We all spend much of our lives attempting to discover, move, accommodate, or ignore boundaries. Toddlers want to see how many times Daddy will pick the spoon up off the floor. Children wait to see what will happen if they make Mom call their name one more time. Teenagers push against deadlines and curfews as hard as they can. As adults we are often absolute masters of manipulating boundaries to our personal advantage – expert at framing issues and events to our own greatest good.
But whatever our outlook on boundaries or the contexts in which we experience them, we all have boundaries in our relationships, in our careers, in our talents and abilities, and even in our lifespans. We are a bounded species in every sense of the word. Moses understood how important recognizing boundaries was; he leads us in asking God to “teach us to number our days” (Psalm 90:12). In the same way, we need to become aware of our boundaries in other spheres of experience and activity.
Not the least, we need to know the boundaries of knowledge itself. What can we know – about ourselves, our universe, and ultimately God. In suggesting an answer to this broad question, I want to offer you three voices: one scientist and two theologians.
Francis Bacon, in his Novum Organum, introduces the subject of philosophy with a rather bold statement:
“Man, as the minister and interpreter of nature, does and understands as much as his observations on the order of nature, either with regard to matter or mind, permit him, and neither knows nor is capable of more.”
William G.T. Shedd, the noted nineteenth century theologian, reiterates this with respect to what the Christian can know about God.
“Man, as the minister and interpreter of revelation, does and understands as much as his observations on the order and structure of revelation permit him, and neither knows nor is capable of more.”
In both cases, the point is made that we are essentially interpreters of what ‘is.’ We do not create reality, rather we describe it. And our descriptions of what ‘is’ can never outpace our observations. And so the boundaries of what we can know are in fact set by what actually ‘is’ and by what we can observe. Our skill in interpreting what we observe will determine how closely our knowledge reflects reality.
This invokes a real limitation to what we can know. For instance, speculating on parallel universes that are by definition beyond the reach of empirical validation is, in a word, silly. It makes for good science fiction, but the emphasis must fall on the ‘fiction.’ If we could in any way observe them or otherwise positively demonstrate their existence using scientific methodology, they would therefore be a part of this universe. But acting as if you know beyond a shadow of a doubt what your spouse’s or neighbor’s motivation was in not saying “good morning” yesterday is actually just as silly! You see, whenever we live as if our capacity to know and our knowledge itself is unbounded, this creates a terrible mess in our lives, our families, and our communities.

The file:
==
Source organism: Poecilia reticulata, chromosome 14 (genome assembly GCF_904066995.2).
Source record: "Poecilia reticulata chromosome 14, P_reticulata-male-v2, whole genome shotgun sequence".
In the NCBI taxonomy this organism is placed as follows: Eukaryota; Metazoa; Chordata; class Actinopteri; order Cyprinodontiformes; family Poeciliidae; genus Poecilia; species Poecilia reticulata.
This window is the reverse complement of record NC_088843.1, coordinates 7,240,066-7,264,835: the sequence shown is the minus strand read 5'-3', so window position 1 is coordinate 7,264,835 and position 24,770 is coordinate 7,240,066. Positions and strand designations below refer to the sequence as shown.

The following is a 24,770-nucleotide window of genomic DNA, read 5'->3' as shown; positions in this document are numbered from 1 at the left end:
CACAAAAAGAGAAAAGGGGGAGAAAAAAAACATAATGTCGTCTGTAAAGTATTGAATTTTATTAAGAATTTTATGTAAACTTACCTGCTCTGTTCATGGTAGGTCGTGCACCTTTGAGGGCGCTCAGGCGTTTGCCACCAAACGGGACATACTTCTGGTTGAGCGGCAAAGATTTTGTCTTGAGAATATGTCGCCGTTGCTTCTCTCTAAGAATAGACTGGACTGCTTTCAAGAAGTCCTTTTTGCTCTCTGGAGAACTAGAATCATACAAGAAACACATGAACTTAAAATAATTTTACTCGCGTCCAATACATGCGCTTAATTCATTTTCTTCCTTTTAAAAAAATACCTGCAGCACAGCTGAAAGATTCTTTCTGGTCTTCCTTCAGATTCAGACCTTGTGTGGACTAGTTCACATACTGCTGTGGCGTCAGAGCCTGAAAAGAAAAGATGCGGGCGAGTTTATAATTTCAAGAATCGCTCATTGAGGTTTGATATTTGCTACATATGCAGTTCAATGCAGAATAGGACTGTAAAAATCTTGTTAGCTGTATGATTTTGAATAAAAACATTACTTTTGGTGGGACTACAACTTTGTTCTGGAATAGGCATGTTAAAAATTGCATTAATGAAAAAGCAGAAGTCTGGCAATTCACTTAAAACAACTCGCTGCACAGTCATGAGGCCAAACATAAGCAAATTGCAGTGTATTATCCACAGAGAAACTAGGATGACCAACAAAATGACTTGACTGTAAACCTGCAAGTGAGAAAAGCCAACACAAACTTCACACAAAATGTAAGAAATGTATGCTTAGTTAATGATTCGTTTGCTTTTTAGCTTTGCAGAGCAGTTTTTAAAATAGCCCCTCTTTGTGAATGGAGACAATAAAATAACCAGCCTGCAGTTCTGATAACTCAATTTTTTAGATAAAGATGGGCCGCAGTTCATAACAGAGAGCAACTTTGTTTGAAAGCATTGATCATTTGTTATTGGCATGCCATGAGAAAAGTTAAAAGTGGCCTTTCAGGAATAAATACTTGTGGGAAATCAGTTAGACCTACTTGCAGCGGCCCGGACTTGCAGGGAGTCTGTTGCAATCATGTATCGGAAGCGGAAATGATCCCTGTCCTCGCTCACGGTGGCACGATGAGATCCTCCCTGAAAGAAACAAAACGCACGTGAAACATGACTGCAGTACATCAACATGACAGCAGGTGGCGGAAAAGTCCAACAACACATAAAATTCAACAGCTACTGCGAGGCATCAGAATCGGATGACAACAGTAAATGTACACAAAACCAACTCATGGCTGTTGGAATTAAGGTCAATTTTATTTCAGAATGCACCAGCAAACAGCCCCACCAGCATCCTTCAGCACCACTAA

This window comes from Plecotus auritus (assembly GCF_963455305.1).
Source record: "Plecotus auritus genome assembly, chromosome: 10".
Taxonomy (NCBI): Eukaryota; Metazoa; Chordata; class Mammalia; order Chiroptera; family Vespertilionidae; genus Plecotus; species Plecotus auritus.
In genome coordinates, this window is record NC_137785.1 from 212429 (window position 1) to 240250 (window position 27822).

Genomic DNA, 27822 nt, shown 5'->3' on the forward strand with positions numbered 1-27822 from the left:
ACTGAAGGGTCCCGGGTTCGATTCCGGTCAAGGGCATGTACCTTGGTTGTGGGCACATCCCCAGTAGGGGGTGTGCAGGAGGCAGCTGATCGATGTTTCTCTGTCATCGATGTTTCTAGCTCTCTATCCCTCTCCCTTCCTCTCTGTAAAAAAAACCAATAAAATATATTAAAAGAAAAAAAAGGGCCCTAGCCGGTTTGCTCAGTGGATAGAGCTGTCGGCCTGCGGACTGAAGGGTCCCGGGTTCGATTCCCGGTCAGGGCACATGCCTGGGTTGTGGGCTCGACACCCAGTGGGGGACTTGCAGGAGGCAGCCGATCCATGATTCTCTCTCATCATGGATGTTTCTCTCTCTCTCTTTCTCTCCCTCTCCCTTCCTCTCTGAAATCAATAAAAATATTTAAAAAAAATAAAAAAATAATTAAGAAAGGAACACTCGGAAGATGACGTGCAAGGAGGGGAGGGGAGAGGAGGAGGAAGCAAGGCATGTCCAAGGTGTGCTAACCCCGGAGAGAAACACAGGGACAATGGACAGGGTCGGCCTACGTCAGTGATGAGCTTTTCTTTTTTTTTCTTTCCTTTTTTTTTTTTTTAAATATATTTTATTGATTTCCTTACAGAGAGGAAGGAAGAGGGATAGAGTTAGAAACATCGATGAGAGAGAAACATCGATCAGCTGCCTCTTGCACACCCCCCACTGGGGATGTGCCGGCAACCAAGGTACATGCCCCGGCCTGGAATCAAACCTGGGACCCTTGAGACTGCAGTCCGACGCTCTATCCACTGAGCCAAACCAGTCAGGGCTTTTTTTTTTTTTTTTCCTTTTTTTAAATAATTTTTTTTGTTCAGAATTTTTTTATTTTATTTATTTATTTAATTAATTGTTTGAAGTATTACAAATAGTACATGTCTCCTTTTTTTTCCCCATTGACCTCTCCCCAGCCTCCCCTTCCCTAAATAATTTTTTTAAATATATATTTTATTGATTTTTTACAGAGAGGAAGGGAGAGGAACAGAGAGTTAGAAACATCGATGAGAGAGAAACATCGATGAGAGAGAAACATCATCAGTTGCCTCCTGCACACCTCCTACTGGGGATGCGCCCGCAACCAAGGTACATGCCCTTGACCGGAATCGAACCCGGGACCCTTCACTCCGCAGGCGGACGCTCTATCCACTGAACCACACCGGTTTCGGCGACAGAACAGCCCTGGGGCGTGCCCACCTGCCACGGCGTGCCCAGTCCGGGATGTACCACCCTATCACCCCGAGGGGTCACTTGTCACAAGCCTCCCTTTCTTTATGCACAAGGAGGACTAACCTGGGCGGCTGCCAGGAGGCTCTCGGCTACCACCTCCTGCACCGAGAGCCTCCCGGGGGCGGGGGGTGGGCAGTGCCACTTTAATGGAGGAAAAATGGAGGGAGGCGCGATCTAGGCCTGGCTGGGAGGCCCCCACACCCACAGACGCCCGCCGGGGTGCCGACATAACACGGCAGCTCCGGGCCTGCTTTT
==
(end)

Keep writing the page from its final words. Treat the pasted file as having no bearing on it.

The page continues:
It also creates a mess in our relationship with God. In Deuteronomy 29:29 Moses writes, “The secret things belong to the LORD our God, but the things revealed belong to us and to our children forever.” There are things about God that we cannot know. While we do have true knowledge about God, that knowledge is always bounded by what he has revealed concerning himself. We know about God those things that are necessary to our relationship with him. It is certainly not the case that we know everything about God that there is to know – or that we might want to know about him. If we should choose to let our imaginations run wild with theological speculation concerning the person and work of God in a manner that goes beyond his revelation of himself in scripture, we will have found the quickest route to idolatry. We may be sure that we are worshiping a God we ourselves created rather than the God who created us.
Do you want to “know better?” Stop mere speculation with respect to the world, other people, and God himself! Start observing. Listen to your spouse, spend time with your kids. Study nature. And with respect to God, immerse yourself in his Word. I am in complete agreement with something John Calvin insisted upon in the definitive edition of his Institutes of the Christian Religion (1559):
“The best limit of sobriety for us will be not only to follow God’s lead in learning, but, when he sets an end to teaching, to stop trying to be wise.”
 Francis Bacon, Novum Organum, Aph. 1. Cited by Shedd
 William G.T. Shedd, Homiletics and Pastoral Theology (New York: Charles Scribner’s Sons, 1893), pp. 2-3.
 John Calvin, Institutes of the Christian Religion, 3.21.3.